Lebanese PM Says Preliminary Talks With IMF Going Forward


BEIRUT (AP) – The Lebanese prime minister said on Monday that preliminary talks with the International Monetary Fund are progressing as the small nation struggles to emerge from one of the world’s worst economic crises in more than a century.

Najib Mikati told an economic conference in Beirut that a financial recovery plan amended by asset management company Lazard, the government’s financial adviser, would be ready by the end of November.

Mikati’s announcement came a month after Lebanon’s finance ministry said it had resumed “interactions” with the IMF over a bailout.

A new government was formed in September after more than a year of political wrangling between rival groups. Later in the month, the Cabinet appointed a delegation to resume bailout negotiations with the international agency after talks suspended last year.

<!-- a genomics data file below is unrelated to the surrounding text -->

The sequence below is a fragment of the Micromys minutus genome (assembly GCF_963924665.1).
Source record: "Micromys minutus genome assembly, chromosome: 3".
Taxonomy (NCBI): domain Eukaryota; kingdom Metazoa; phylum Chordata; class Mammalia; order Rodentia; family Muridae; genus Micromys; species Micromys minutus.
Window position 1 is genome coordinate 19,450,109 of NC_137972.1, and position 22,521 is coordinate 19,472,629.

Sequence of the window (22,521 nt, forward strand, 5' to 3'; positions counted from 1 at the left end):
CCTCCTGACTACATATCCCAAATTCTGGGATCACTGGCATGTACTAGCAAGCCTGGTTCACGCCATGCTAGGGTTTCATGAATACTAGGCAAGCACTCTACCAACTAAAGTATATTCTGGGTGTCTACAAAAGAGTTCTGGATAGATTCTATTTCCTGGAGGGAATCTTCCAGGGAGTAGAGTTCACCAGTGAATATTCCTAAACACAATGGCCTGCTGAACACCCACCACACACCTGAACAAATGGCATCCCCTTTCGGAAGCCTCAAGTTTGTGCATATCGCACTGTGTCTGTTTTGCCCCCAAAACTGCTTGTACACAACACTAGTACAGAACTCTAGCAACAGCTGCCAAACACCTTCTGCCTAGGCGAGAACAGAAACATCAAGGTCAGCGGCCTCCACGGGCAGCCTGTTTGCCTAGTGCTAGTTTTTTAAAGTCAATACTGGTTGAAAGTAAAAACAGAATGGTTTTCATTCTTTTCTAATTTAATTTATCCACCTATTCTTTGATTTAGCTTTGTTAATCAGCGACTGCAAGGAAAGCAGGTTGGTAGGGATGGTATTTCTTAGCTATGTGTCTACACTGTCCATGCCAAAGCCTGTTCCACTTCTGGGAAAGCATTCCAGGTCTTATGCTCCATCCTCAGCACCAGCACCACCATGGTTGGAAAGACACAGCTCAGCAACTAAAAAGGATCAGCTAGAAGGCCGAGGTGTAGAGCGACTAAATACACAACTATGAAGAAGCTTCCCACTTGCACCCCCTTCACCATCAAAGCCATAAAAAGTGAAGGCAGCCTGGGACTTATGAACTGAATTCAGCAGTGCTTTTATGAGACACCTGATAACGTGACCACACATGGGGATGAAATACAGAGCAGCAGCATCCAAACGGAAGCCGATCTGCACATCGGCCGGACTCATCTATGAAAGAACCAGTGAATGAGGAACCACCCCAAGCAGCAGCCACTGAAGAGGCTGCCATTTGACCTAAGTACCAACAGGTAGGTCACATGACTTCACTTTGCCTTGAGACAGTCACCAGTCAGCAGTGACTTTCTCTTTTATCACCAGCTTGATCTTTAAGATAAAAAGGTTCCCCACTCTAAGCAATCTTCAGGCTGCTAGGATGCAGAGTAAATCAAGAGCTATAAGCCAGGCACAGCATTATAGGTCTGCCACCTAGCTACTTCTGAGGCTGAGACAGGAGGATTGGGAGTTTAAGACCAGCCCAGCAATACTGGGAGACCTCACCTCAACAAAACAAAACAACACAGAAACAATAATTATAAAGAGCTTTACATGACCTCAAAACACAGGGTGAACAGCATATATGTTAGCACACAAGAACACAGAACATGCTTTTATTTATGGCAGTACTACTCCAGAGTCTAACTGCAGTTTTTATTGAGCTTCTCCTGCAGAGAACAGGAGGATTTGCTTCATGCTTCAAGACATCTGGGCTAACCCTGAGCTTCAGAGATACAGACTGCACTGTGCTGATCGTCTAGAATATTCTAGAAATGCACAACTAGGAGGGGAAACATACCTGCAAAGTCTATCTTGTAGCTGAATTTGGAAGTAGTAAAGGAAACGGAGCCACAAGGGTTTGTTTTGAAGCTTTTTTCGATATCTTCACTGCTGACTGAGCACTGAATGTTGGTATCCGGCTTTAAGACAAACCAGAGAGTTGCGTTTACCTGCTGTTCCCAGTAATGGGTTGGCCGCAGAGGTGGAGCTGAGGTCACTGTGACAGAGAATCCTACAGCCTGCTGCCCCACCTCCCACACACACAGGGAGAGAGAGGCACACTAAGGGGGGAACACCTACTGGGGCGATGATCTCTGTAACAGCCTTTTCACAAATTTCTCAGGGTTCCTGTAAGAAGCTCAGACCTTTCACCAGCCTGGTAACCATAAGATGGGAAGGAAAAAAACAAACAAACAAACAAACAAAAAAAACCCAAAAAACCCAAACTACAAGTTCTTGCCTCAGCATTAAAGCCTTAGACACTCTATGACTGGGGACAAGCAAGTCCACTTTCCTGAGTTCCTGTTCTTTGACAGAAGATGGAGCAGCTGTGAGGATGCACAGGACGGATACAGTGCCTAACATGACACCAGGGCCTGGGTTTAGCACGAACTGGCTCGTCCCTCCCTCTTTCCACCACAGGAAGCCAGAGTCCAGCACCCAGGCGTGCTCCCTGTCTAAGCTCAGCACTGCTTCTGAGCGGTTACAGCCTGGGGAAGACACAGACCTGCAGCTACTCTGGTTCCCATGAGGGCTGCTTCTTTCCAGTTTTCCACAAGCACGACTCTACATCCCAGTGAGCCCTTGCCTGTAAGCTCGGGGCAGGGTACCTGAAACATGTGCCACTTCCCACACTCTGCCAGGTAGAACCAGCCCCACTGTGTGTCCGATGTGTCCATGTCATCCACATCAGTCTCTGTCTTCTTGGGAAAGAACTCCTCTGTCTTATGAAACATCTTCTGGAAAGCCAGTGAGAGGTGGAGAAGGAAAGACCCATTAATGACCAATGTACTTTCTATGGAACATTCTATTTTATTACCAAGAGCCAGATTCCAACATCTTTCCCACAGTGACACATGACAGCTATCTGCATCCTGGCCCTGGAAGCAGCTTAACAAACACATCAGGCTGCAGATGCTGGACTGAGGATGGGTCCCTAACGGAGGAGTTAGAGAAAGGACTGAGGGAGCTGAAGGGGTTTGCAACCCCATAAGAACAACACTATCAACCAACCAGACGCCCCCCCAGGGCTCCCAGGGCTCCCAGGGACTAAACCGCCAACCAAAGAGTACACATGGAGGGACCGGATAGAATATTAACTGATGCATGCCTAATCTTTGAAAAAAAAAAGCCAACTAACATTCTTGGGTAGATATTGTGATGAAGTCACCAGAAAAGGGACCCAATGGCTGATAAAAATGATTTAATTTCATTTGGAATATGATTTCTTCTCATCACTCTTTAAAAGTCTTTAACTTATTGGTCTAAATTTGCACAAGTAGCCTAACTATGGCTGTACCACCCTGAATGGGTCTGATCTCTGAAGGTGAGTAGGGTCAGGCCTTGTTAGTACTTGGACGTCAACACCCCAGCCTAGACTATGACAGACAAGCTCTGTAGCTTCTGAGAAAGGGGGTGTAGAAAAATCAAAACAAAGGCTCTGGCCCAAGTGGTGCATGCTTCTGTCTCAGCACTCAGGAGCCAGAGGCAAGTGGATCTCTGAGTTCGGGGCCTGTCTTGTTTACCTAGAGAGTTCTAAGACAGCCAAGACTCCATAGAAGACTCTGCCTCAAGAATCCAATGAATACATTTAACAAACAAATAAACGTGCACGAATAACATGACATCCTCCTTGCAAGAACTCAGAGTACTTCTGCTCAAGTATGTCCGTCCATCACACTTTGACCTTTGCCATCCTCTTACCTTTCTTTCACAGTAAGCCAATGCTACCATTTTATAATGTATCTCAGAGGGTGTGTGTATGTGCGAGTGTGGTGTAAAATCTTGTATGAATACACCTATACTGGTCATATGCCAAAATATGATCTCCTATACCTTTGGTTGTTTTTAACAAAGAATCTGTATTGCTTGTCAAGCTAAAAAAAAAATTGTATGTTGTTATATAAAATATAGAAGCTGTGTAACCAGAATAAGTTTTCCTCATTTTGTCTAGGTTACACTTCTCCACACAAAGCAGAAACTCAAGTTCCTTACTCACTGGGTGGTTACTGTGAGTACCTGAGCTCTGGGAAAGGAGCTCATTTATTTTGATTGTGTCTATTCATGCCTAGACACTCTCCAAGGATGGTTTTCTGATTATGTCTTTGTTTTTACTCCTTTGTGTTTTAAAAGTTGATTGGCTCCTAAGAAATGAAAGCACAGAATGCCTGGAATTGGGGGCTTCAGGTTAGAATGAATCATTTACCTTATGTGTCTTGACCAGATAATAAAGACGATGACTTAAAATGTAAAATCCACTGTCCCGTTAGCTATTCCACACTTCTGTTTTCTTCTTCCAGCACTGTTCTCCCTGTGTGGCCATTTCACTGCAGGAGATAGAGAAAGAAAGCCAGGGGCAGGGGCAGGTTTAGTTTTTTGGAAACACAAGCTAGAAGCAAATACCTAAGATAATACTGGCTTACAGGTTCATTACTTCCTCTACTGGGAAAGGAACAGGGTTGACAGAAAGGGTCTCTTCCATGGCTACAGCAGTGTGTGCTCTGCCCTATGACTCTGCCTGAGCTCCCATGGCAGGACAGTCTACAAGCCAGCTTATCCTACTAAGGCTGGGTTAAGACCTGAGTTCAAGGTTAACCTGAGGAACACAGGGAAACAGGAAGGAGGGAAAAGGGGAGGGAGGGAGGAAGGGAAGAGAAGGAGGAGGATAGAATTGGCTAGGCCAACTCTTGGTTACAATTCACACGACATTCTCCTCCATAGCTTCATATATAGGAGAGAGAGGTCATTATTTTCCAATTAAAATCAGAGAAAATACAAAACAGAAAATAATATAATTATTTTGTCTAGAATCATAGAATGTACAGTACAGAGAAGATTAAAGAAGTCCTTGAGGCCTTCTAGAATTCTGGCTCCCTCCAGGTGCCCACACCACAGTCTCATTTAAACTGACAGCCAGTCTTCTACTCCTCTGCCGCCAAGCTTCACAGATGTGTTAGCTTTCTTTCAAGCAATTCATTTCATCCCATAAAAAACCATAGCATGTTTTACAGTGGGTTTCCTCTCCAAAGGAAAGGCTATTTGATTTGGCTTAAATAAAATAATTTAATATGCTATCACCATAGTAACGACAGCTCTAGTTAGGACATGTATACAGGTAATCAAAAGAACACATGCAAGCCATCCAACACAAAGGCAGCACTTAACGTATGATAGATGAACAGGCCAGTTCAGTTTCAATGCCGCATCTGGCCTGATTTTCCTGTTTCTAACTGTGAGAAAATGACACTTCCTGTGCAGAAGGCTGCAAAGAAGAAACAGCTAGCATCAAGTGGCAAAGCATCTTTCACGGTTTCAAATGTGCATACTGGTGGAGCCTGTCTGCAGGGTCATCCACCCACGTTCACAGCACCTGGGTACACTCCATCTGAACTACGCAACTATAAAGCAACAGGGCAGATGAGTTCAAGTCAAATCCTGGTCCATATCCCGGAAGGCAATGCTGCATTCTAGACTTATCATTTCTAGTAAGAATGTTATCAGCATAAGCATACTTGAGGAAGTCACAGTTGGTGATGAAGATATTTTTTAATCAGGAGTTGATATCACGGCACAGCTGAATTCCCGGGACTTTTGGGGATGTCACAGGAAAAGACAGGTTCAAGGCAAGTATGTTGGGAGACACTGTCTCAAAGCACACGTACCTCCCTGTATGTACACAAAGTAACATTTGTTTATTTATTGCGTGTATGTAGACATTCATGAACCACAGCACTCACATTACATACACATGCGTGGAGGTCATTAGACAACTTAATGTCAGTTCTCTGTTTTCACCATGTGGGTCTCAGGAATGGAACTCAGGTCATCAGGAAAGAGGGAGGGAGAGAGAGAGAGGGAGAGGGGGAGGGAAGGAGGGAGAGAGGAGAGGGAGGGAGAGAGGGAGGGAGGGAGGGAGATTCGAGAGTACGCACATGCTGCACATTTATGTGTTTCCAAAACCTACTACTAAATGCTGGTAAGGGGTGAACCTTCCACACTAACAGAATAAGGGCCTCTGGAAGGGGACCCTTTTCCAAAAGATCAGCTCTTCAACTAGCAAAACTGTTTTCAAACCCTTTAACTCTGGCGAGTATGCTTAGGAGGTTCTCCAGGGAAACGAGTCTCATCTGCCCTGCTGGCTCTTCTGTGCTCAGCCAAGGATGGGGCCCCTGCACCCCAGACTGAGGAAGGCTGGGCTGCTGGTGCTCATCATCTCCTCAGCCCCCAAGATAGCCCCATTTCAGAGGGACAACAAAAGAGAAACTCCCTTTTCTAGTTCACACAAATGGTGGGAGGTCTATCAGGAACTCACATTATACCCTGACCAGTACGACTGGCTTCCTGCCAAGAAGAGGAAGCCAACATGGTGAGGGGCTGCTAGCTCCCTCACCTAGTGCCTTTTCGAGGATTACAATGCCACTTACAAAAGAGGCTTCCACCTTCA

“Things are progressing on the right track,” Mikati said adding that “we hope that we will soon have a letter of intent” which will be delivered to the IMF.

Deep disagreements built up within the Lebanese delegation during last year’s negotiations with the IMF, with the government on one side and the central bank and local lenders on the other. One of the main points of disagreement at the time was the estimate of losses.

“For the first time, we have unified figures” that were given to the IMF, Mikati said. He has not given a date when he expects talks with the IMF to resume.

In early March 2020, Lebanon failed to repay $ 1.2 billion in loans, marking its very first default. Since the start of the crisis in October 2019, the Lebanese currency has lost more than 90% of its value and more than 70% of the residents of Lebanon now live in poverty.

Days after the default in March last year, the government said Lebanon would stop paying all maturing Eurobonds in foreign currencies estimated to be worth around $ 30 billion. Lebanon’s total debt is around $ 90 billion, including about $ 60 billion in Lebanese pounds, making it one of the highest in the world.

The World Bank said in June that Lebanon’s severe economic and financial crisis would likely be one of the worst the world has seen in more than 150 years.

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